We readily admit that one thing we love about the Hermits’ Rest ranch is there is no Home Owner Association or HOA to deal with (just me, Lee, Sara, and Ralph having a meal and discussing stuff).
In my previous Austin house, I was in the Meadows of Brushy Creek HOA, which was a big one with lots of people. I admit that in 20 years, I never attended a meeting, though I did give my proxy a couple of times. I thought of them as those busybodies who told me to weed my plants right after my husband left me, along with a broken lawnmower.
On the other hand, I was glad they were there to keep the place looking presentable, get public things repaired, and all that. I guess I didn’t love them or hate them; I just chafed a bit because I’m not much of a rule follower unless I think there’s good reason.
My friend, Mike, has been president of his HOA in southeast Austin more than once. I enjoyed his tales of complaining neighbors, argumentative meetings, and having to make hard decisions. It did not sound like my cup of tea.
Here we are at the Northcat Villas
As soon as we bought the Bobcat Lair and ran into all the problems with the City of Austin and permits (see our Bobcat Lair page on our business blog), we figured we’d better attend neighborhood meetings, so either Lee and I, or Anita and I have been going ever since.
Our sweet little Austin neighborhood is made up of 42 (soon to be 43!) small homes on small streets with shared amenities and landscaping. Since they were built in 1984, they have, of course aged. And that leads to lots of fun HOA stuff.
We’ve witnessed the Battle of Recycling (we are doomed to never get it, long story), the War of Renovations (we finally can get more modern outside lights!), and worst, the Landscaping Skirmishes. Oy.
What’s the problem?
Well, most of the time I’ve been going to meetings, the same people have been on the Board. Only in the last couple of years have a few new faces crept in (two by the Bobcat Lair Uprising of 2016). A lot of folks wanted to change that.
This year, three positions were up for election, but two long-term members graciously agreed to run again, and they found anothr person to fill out the term of someone who’d moved away. No one had asked the general population if they wanted to run or had suggestions.* So, somehow, my neighbors convinced me to put my name in for a board membership.
We thought we had two other folks lines up to run, but by the time the meeting came around, it was just me. I figured, hey, I work in real estate redevelopment, and I volunteered last year to be on a committee and never heard back. Maybe they’d talk to me if I ran for office.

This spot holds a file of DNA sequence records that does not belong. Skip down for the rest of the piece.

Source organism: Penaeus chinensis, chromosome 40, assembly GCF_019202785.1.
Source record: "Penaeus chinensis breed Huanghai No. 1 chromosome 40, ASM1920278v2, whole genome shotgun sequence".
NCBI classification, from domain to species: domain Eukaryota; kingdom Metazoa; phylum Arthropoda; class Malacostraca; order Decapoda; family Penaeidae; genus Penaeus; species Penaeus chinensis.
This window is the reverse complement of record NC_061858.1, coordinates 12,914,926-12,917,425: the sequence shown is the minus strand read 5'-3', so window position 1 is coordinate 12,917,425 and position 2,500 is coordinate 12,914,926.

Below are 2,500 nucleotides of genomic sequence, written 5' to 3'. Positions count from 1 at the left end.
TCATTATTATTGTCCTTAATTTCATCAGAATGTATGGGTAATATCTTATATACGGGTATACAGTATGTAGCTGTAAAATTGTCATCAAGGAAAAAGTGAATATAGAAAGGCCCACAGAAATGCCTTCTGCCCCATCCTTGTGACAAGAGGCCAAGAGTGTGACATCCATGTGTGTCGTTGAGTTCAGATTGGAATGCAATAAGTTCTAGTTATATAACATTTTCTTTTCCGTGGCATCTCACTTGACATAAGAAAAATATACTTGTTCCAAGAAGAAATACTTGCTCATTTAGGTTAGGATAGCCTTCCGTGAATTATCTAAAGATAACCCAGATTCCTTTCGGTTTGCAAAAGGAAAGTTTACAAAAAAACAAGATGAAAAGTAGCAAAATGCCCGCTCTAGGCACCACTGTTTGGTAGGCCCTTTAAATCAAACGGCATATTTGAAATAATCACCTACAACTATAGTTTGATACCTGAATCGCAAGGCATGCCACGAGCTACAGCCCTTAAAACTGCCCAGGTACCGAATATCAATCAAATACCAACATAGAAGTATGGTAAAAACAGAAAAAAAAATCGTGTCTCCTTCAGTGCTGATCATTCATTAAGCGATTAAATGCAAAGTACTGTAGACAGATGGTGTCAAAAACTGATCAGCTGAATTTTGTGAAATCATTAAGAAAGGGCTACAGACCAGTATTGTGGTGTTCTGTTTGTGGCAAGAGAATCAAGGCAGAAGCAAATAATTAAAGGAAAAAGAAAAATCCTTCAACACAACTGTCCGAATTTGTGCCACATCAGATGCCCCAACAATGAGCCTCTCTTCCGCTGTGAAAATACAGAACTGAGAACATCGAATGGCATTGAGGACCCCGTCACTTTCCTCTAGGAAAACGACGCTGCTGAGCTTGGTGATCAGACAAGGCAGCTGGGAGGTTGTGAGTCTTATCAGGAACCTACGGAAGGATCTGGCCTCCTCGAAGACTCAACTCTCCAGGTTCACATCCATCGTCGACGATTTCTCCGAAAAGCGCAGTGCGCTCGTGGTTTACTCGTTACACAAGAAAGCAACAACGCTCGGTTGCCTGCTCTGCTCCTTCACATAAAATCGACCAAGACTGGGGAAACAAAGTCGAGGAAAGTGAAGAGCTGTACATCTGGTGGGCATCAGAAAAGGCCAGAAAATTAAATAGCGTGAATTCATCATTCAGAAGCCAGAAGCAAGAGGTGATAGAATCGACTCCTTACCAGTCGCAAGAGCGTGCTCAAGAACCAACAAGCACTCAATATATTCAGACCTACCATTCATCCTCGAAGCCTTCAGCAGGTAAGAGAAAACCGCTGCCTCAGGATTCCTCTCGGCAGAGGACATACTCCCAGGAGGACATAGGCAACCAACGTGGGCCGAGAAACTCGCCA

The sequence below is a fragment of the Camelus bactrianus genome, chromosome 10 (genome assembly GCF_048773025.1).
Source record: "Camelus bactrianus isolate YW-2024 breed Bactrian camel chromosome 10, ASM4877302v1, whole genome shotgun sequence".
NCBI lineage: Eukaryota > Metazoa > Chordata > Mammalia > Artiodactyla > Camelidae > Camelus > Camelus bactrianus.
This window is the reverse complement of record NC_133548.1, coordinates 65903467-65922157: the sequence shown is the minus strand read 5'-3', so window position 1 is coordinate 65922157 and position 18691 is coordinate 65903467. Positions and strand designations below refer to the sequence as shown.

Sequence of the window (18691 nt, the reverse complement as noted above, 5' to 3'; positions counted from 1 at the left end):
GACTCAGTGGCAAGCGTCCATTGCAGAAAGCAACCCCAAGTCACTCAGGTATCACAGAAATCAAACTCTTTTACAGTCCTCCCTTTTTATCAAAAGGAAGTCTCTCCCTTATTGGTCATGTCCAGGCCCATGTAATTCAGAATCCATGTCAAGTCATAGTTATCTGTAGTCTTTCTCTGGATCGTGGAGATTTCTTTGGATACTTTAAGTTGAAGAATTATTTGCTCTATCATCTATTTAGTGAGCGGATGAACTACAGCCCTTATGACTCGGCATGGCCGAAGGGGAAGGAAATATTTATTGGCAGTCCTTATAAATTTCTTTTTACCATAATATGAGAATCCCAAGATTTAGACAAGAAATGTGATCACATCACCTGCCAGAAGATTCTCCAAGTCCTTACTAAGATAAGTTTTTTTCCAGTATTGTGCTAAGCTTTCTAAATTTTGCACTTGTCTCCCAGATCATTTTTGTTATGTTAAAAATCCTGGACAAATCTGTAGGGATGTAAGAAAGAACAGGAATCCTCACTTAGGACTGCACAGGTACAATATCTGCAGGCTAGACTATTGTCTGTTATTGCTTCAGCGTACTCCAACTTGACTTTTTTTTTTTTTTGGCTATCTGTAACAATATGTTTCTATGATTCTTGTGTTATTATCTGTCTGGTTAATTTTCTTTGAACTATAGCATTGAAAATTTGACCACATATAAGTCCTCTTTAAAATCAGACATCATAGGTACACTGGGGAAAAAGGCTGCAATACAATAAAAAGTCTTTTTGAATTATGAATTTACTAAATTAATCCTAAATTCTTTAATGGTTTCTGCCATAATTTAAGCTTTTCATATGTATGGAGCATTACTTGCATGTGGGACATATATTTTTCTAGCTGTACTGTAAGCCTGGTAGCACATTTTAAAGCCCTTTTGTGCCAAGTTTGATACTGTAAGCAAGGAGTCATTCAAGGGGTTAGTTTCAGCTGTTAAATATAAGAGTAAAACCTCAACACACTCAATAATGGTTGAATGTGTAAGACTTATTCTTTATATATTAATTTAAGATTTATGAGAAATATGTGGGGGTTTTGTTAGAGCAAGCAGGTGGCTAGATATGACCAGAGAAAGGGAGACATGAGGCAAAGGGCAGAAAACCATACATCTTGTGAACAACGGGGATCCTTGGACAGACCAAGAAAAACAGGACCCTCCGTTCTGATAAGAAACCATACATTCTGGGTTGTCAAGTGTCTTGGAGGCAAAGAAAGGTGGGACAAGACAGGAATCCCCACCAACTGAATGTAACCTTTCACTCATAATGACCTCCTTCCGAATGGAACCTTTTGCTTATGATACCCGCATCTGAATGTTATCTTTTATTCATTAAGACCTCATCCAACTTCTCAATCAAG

Then we found out that the neighbor who was picked by the current board actually WAS qualified. They’d just not let us know any of that. That made me feel a little foolish, but then some other fellow who has an issue about trees also said he’d run.
Let me tell you what. Figuring out how to do THAT election was pretty funny (who votes for what, when, where how?). But they did it. The poor guys who were running for re-election looked so startled, like they certainly had NOT expected competition. Everyone looked startled.
Not to worry, the write-ins both lost (me and the tree guy). But did I really lose? Did my neighborhood friends really lose?
No, I don’t think so. For me, I really didn’t want to be on another board with more monthly meetings and angry people to deal with; I just wanted to be in the group that worked on the landscape design, which had not happened. For my neighbors, they had just wanted to make it clear that there IS interest in working with the HOA outside the smaller circle that currently discusses board membership.
I think everybody concerned came away realizing that work needs to be done AND there are people who will actually help! After the meeting, at least three people came up and said they were really interested in my involvement. One board member vowed to just start meeting monthly and then told me and Anita that we should get together and buy some flower seeds and make it pretty ourselves. That’s GREAT.
I’m a very happy loser.
*This was not malicious. It just never occurred to them until it was too late to ask.